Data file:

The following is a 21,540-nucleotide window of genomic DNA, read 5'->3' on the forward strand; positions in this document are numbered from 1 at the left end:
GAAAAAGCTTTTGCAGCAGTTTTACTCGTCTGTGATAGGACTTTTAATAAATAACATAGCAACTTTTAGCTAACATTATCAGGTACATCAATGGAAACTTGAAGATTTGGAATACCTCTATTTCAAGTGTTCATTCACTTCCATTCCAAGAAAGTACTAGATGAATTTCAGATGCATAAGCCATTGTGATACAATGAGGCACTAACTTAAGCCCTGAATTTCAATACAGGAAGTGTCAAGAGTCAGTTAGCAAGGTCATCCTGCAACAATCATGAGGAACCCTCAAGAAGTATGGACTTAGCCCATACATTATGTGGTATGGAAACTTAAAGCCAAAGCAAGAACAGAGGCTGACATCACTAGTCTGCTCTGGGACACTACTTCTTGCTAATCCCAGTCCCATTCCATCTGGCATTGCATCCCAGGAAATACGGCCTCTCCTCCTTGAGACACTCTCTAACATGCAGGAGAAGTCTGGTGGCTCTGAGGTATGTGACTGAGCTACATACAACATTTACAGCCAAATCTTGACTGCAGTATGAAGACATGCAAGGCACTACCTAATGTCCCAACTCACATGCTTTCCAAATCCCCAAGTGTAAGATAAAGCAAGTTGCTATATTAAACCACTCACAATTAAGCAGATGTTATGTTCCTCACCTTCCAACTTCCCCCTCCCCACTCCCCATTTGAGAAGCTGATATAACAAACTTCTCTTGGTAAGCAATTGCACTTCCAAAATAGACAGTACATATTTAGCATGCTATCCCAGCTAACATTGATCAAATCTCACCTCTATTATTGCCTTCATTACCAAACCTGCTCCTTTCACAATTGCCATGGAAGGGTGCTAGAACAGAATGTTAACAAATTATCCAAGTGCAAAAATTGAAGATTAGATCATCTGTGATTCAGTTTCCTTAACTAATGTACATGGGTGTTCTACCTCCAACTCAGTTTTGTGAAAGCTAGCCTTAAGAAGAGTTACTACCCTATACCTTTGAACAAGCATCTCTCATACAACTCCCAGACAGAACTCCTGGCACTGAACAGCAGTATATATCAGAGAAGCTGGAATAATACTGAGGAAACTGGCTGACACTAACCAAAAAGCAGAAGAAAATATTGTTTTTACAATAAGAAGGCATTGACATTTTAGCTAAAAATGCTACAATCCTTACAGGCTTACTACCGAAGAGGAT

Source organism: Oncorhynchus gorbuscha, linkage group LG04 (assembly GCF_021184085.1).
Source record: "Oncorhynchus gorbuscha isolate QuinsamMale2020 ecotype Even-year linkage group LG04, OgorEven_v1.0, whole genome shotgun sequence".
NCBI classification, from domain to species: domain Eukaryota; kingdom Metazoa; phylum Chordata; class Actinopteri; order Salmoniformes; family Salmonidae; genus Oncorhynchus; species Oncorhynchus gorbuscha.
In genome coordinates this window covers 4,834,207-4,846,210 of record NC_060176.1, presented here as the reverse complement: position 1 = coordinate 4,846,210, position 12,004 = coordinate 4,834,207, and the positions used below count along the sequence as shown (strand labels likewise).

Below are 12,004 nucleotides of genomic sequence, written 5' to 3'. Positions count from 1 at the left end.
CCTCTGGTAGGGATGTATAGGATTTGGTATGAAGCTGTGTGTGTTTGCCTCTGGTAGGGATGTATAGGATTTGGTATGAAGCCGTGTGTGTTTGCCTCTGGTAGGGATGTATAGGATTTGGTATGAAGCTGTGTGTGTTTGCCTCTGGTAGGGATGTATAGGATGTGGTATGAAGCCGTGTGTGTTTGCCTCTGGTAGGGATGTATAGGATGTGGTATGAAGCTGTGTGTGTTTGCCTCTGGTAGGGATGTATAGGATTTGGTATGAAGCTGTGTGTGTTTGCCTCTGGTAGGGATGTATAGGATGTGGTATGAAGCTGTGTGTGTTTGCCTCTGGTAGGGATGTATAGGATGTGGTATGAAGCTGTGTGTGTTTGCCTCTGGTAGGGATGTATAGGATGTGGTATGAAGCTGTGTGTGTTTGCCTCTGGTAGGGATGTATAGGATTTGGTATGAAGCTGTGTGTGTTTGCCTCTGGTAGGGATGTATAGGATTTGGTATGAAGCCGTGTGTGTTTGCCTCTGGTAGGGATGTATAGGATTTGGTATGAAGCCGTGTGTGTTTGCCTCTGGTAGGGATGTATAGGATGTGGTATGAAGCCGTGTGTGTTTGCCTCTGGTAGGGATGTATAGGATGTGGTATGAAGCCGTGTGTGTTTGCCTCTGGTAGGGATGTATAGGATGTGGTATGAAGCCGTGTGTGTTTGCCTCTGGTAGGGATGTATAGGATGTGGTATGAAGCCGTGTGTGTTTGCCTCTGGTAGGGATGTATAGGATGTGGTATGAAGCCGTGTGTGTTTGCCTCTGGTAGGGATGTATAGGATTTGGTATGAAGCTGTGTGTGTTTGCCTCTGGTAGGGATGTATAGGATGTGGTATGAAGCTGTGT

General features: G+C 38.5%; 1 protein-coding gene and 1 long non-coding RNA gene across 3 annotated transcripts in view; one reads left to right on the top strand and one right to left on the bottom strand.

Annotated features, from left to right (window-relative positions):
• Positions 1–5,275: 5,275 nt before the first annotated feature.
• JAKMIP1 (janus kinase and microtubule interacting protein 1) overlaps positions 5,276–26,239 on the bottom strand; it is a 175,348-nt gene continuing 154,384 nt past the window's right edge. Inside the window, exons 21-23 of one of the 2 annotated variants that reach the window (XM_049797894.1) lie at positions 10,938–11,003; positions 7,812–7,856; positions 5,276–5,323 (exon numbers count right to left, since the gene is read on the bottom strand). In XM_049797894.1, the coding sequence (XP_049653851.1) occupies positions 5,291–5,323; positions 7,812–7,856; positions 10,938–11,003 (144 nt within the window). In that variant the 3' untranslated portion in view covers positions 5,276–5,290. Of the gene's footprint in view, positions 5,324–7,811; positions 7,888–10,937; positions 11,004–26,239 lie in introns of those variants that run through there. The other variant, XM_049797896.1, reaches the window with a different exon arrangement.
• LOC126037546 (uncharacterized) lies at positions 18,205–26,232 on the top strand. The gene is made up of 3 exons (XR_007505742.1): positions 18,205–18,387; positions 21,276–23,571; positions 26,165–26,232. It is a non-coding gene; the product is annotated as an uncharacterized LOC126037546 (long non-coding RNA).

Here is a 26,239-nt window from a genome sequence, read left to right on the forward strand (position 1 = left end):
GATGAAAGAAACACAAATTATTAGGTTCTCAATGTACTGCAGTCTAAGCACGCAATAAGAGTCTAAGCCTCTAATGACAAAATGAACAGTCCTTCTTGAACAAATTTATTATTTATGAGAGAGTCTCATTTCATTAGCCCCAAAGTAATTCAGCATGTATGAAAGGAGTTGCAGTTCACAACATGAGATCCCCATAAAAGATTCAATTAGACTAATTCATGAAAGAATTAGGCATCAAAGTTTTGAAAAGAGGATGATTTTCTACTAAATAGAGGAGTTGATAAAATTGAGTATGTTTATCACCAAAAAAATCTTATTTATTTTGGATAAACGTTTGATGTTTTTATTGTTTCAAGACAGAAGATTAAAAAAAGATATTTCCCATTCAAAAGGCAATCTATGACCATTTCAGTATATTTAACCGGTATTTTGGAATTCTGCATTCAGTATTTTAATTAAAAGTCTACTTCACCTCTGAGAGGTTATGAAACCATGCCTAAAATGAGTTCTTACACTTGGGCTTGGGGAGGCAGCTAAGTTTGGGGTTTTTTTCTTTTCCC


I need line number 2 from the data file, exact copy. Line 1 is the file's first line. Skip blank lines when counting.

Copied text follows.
GAAAAAGCTTTTGCAGCAGTTTTACTCGTCTGTGATAGGACTTTTAATAAATAACATAGCAACTTTTAGCTAACATTATCAGGTACATCAATGGAAACTTGAAGATTTGGAATACCTCTATTTCAAGTGTTCATTCACTTCCATTCCAAGAAAGTACTAGATGAATTTCAGATGCATAAGCCATTGTGATACAATGAGGCACTAACTTAAGCCCTGAATTTCAATACAGGAAGTGTCAAGAGTCAGTTAGCAAGGTCATCCTGCAACAATCATGAGGAACCCTCAAGAAGTATGGACTTAGCCCATACATTATGTGGTATGGAAACTTAAAGCCAAAGCAAGAACAGAGGCTGACATCACTAGTCTGCTCTGGGACACTACTTCTTGCTAATCCCAGTCCCATTCCATCTGGCATTGCATCCCAGGAAATACGGCCTCTCCTCCTTGAGACACTCTCTAACATGCAGGAGAAGTCTGGTGGCTCTGAGGTATGTGACTGAGCTACATACAACATTTACAGCCAAATCTTGACTGCAGTATGAAGACATGCAAGGCACTACCTAATGTCCCAACTCACATGCTTTCCAAATCCCCAAGTGTAAGATAAAGCAAGTTGCTATATTAAACCACTCACAATTAAGCAGATGTTATGTTCCTCACCTTCCAACTTCCCCCTCCCCACTCCCCATTTGAGAAGCTGATATAACAAACTTCTCTTGGTAAGCAATTGCACTTCCAAAATAGACAGTACATATTTAGCATGCTATCCCAGCTAACATTGATCAAATCTCACCTCTATTATTGCCTTCATTACCAAACCTGCTCCTTTCACAATTGCCATGGAAGGGTGCTAGAACAGAATGTTAACAAATTATCCAAGTGCAAAAATTGAAGATTAGATCATCTGTGATTCAGTTTCCTTAACTAATGTACATGGGTGTTCTACCTCCAACTCAGTTTTGTGAAAGCTAGCCTTAAGAAGAGTTACTACCCTATACCTTTGAACAAGCATCTCTCATACAACTCCCAGACAGAACTCCTGGCACTGAACAGCAGTATATATCAGAGAAGCTGGAATAATACTGAGGAAACTGGCTGACACTAACCAAAAAGCAGAAGAAAATATTGTTTTTACAATAAGAAGGCATTGACATTTTAGCTAAAAATGCTACAATCCTTACAGGCTTACTACCGAAGAGGAT